Patent Watch: Dey, L.P. v. Sunovion Pharms., Inc.

by BakerHostetler

“[A]n agreement of confidentiality, or circumstances creating a similar expectation of secrecy, may negate a ‘public use’ where there is not commercial exploitation” [even] when an unaffiliated third party is responsible for the allegedly public use.

On May 20, 2013, in Dey, L.P. v. Sunovion Pharms., Inc., the U.S. Court of Appeals for the Federal Circuit (Newman, Bryson,* O’Malley) reversed and remanded the district court’s summary judgment that U.S. Patents No. 7,348,362, No. 7,462,645, No. 7,465,756, No. 7,473,710 and No. 7,541,385, which related to the treatment of chronic obstructive pulmonary disease (COPD) by storing the compound formoterol in an aqueous solution and administering it through a nebulizer, were invalid under the public use bar of 35 U.S.C. § 102(b). The Federal Circuit stated:

An applicant may not receive a patent for an invention that was “in public use . . . in this country, more than one year prior to the date of the application for patent in the United States.” To decide whether a prior use constitutes an invalidating “public use,” we ask “whether the purported use: (1) was accessible to the public; or (2) was commercially exploited.” [T]he policies underlying the public use bar inform its scope and that one such policy is “discouraging the removal, from the public domain, of inventions that the public reasonably has come to believe are freely available.” [The] factors that may be helpful in analyzing the question of public use, include[e] “‘the nature of the activity that occurred in public; the public access to and knowledge of the public use; [and] whether there was any confidentiality obligation imposed on persons who observed the use.’” [A] public use may occur when “a completed invention is used in public, without restriction.” Such formulations are designed to capture the commonsense notion that whether an invention is “accessible to the public” or “reasonably . . . believe[d] [to be] freely available” depends, at least in part, on the degree of confidentiality surrounding its use: “[A]n agreement of confidentiality, or circumstances creating a similar expectation of secrecy, may negate a ‘public use’ where there is not commercial exploitation.”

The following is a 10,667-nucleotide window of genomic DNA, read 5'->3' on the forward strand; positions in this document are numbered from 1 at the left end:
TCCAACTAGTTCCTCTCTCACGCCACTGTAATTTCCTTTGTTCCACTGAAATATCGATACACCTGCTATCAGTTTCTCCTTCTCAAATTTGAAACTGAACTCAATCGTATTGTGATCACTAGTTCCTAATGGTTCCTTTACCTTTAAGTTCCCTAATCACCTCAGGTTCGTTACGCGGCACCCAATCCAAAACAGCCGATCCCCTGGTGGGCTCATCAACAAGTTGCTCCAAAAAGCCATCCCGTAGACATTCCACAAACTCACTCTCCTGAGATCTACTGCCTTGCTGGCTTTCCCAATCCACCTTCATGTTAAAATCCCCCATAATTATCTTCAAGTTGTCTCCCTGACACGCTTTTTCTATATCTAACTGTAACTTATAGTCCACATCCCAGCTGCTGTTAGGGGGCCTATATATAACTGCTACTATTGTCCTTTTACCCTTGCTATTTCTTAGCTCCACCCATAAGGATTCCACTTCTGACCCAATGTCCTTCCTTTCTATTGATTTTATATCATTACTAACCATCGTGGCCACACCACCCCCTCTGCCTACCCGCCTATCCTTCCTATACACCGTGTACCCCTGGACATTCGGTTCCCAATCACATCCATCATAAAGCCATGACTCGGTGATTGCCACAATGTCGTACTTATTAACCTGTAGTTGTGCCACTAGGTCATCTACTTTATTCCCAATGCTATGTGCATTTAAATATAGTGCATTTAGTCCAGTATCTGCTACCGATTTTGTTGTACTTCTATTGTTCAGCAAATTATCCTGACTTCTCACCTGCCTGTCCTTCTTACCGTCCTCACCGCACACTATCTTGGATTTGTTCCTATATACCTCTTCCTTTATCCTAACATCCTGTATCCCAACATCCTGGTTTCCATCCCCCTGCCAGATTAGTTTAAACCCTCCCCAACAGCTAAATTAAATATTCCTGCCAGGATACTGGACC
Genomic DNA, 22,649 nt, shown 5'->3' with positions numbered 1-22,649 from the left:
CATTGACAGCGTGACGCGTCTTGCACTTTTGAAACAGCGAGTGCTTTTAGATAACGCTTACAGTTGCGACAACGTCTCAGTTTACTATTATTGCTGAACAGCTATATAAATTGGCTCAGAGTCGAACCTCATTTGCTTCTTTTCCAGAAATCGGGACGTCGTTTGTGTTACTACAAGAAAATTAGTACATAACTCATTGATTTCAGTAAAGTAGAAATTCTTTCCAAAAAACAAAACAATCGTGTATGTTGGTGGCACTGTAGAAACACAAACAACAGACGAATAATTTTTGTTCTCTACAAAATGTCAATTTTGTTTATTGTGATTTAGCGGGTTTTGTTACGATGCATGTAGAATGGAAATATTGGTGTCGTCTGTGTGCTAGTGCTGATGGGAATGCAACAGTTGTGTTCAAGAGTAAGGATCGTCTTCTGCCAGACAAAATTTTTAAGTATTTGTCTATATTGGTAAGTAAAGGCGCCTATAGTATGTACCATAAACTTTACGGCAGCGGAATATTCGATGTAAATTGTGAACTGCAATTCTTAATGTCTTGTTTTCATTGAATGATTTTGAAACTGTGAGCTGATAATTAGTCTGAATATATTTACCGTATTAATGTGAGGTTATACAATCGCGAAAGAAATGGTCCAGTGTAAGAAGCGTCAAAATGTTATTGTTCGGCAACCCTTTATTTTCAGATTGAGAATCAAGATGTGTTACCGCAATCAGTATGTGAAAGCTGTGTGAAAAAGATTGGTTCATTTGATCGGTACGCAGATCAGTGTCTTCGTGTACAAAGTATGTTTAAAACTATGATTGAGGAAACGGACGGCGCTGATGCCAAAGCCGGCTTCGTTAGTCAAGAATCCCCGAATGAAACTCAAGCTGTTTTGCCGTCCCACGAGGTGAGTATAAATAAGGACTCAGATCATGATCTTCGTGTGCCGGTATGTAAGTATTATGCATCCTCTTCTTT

The same is true when an unaffiliated third party is responsible for the allegedly public use. Although prior uses are often carried out by or at the direction of the inventor-patentee, we have held that “third party prior use accessible to the public is a section 102(b) bar.” But even in the case of third-party uses, being “accessible to the public” still requires public availability; secret or confidential third-party uses do not invalidate later-filed patents. For that reason, we have applied section 102(b) to invalidate a patent based on third-party use when the third party “made no attempt to maintain confidentiality or to deliberately evade disclosure,” made no “discernible effort to maintain the [invention] as confidential,” or “made no efforts to conceal the device or keep anything about it secret.”

The degree of confidentiality necessary to avoid a finding of public use naturally depends on the circumstances. For example, if there is no confidentiality agreement in place, the skill and knowledge of those observing an invention can shed light on the degree to which it was kept confidential. Even limited disclosure to those who are skilled enough to know, understand, and “easily demonstrate the invention to others,” may mean that there was no reasonable expectation of secrecy and that the invention was therefore in public use. By contrast, when disclosure is limited to a small number of uninformed observers there may be no reason to believe “that a viewer . . . could thereby learn anything of [the later-patented invention]” and disclose the invention to others. In such cases, a finder of fact might reasonably conclude that the third party’s use remained confidential and that the invention was not “accessible to the public.” . .